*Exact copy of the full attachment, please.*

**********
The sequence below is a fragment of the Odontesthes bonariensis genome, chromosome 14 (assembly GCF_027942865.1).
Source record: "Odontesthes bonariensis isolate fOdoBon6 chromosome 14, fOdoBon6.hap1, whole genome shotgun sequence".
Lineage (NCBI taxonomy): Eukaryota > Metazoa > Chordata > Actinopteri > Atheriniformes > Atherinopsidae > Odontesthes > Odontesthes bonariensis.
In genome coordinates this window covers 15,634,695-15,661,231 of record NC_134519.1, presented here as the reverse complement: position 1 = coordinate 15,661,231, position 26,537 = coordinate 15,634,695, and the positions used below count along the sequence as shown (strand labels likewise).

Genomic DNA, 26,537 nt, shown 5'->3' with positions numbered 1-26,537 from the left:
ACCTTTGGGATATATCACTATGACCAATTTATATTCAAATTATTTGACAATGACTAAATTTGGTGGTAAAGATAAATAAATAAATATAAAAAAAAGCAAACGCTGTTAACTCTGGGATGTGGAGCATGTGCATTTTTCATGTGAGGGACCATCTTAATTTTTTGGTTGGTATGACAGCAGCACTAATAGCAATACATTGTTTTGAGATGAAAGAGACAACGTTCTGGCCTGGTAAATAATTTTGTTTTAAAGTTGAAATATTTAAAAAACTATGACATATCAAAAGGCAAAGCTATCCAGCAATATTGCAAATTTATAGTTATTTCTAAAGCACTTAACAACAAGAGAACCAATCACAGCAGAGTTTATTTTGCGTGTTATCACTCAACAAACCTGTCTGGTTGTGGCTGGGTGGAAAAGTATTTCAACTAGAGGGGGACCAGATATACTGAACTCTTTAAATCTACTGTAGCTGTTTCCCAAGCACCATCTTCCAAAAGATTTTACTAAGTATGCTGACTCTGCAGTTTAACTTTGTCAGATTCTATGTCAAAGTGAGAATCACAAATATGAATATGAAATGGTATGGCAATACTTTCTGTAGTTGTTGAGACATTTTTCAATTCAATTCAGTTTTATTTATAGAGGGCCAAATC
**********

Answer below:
The sequence below is a fragment of the Odontesthes bonariensis genome, chromosome 14 (assembly GCF_027942865.1).
Source record: "Odontesthes bonariensis isolate fOdoBon6 chromosome 14, fOdoBon6.hap1, whole genome shotgun sequence".
Lineage (NCBI taxonomy): Eukaryota > Metazoa > Chordata > Actinopteri > Atheriniformes > Atherinopsidae > Odontesthes > Odontesthes bonariensis.
In genome coordinates this window covers 15,634,695-15,661,231 of record NC_134519.1, presented here as the reverse complement: position 1 = coordinate 15,661,231, position 26,537 = coordinate 15,634,695, and the positions used below count along the sequence as shown (strand labels likewise).

Genomic DNA, 26,537 nt, shown 5'->3' with positions numbered 1-26,537 from the left:
ACCTTTGGGATATATCACTATGACCAATTTATATTCAAATTATTTGACAATGACTAAATTTGGTGGTAAAGATAAATAAATAAATATAAAAAAAAGCAAACGCTGTTAACTCTGGGATGTGGAGCATGTGCATTTTTCATGTGAGGGACCATCTTAATTTTTTGGTTGGTATGACAGCAGCACTAATAGCAATACATTGTTTTGAGATGAAAGAGACAACGTTCTGGCCTGGTAAATAATTTTGTTTTAAAGTTGAAATATTTAAAAAACTATGACATATCAAAAGGCAAAGCTATCCAGCAATATTGCAAATTTATAGTTATTTCTAAAGCACTTAACAACAAGAGAACCAATCACAGCAGAGTTTATTTTGCGTGTTATCACTCAACAAACCTGTCTGGTTGTGGCTGGGTGGAAAAGTATTTCAACTAGAGGGGGACCAGATATACTGAACTCTTTAAATCTACTGTAGCTGTTTCCCAAGCACCATCTTCCAAAAGATTTTACTAAGTATGCTGACTCTGCAGTTTAACTTTGTCAGATTCTATGTCAAAGTGAGAATCACAAATATGAATATGAAATGGTATGGCAATACTTTCTGTAGTTGTTGAGACATTTTTCAATTCAATTCAGTTTTATTTATAGAGGGCCAAATC